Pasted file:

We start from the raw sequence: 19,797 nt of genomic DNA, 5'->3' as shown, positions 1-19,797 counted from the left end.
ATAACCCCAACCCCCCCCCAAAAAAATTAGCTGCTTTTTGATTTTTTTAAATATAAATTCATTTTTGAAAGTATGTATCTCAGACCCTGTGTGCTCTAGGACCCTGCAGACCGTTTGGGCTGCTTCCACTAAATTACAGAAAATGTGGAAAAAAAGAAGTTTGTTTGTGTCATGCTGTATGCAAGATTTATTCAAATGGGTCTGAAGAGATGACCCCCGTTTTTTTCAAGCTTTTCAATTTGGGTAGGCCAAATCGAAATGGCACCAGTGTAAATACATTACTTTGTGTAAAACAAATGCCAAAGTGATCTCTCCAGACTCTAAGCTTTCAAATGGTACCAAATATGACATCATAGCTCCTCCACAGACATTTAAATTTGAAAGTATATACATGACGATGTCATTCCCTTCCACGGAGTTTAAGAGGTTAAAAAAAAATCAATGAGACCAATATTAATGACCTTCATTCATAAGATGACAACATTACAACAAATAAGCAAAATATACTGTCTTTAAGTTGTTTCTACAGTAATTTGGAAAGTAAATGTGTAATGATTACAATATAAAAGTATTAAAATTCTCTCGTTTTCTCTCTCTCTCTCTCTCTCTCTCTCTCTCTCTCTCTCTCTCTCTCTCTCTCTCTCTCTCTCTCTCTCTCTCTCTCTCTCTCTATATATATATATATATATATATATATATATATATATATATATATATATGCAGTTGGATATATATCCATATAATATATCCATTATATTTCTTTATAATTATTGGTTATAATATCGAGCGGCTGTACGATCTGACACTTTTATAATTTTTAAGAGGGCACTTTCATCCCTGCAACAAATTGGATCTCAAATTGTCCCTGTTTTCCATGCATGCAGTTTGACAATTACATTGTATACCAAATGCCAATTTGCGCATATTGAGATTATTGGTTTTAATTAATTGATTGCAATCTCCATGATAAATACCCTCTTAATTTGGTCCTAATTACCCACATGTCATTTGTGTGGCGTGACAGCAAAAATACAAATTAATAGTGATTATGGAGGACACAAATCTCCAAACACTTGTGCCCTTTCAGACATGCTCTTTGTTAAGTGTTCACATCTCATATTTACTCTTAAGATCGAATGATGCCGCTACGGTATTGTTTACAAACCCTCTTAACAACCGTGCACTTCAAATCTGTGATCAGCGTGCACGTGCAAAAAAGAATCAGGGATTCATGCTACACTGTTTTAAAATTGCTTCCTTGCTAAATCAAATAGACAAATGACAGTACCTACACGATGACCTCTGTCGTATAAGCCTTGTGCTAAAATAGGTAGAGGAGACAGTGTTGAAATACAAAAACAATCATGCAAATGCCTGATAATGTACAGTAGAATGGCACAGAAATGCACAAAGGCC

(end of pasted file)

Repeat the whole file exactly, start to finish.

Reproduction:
We start from the raw sequence: 19,797 nt of genomic DNA, 5'->3' as shown, positions 1-19,797 counted from the left end.
ATAACCCCAACCCCCCCCCAAAAAAATTAGCTGCTTTTTGATTTTTTTAAATATAAATTCATTTTTGAAAGTATGTATCTCAGACCCTGTGTGCTCTAGGACCCTGCAGACCGTTTGGGCTGCTTCCACTAAATTACAGAAAATGTGGAAAAAAAGAAGTTTGTTTGTGTCATGCTGTATGCAAGATTTATTCAAATGGGTCTGAAGAGATGACCCCCGTTTTTTTCAAGCTTTTCAATTTGGGTAGGCCAAATCGAAATGGCACCAGTGTAAATACATTACTTTGTGTAAAACAAATGCCAAAGTGATCTCTCCAGACTCTAAGCTTTCAAATGGTACCAAATATGACATCATAGCTCCTCCACAGACATTTAAATTTGAAAGTATATACATGACGATGTCATTCCCTTCCACGGAGTTTAAGAGGTTAAAAAAAAATCAATGAGACCAATATTAATGACCTTCATTCATAAGATGACAACATTACAACAAATAAGCAAAATATACTGTCTTTAAGTTGTTTCTACAGTAATTTGGAAAGTAAATGTGTAATGATTACAATATAAAAGTATTAAAATTCTCTCGTTTTCTCTCTCTCTCTCTCTCTCTCTCTCTCTCTCTCTCTCTCTCTCTCTCTCTCTCTCTCTCTCTCTCTCTCTCTCTCTCTCTCTATATATATATATATATATATATATATATATATATATATATATATATATGCAGTTGGATATATATCCATATAATATATCCATTATATTTCTTTATAATTATTGGTTATAATATCGAGCGGCTGTACGATCTGACACTTTTATAATTTTTAAGAGGGCACTTTCATCCCTGCAACAAATTGGATCTCAAATTGTCCCTGTTTTCCATGCATGCAGTTTGACAATTACATTGTATACCAAATGCCAATTTGCGCATATTGAGATTATTGGTTTTAATTAATTGATTGCAATCTCCATGATAAATACCCTCTTAATTTGGTCCTAATTACCCACATGTCATTTGTGTGGCGTGACAGCAAAAATACAAATTAATAGTGATTATGGAGGACACAAATCTCCAAACACTTGTGCCCTTTCAGACATGCTCTTTGTTAAGTGTTCACATCTCATATTTACTCTTAAGATCGAATGATGCCGCTACGGTATTGTTTACAAACCCTCTTAACAACCGTGCACTTCAAATCTGTGATCAGCGTGCACGTGCAAAAAAGAATCAGGGATTCATGCTACACTGTTTTAAAATTGCTTCCTTGCTAAATCAAATAGACAAATGACAGTACCTACACGATGACCTCTGTCGTATAAGCCTTGTGCTAAAATAGGTAGAGGAGACAGTGTTGAAATACAAAAACAATCATGCAAATGCCTGATAATGTACAGTAGAATGGCACAGAAATGCACAAAGGCC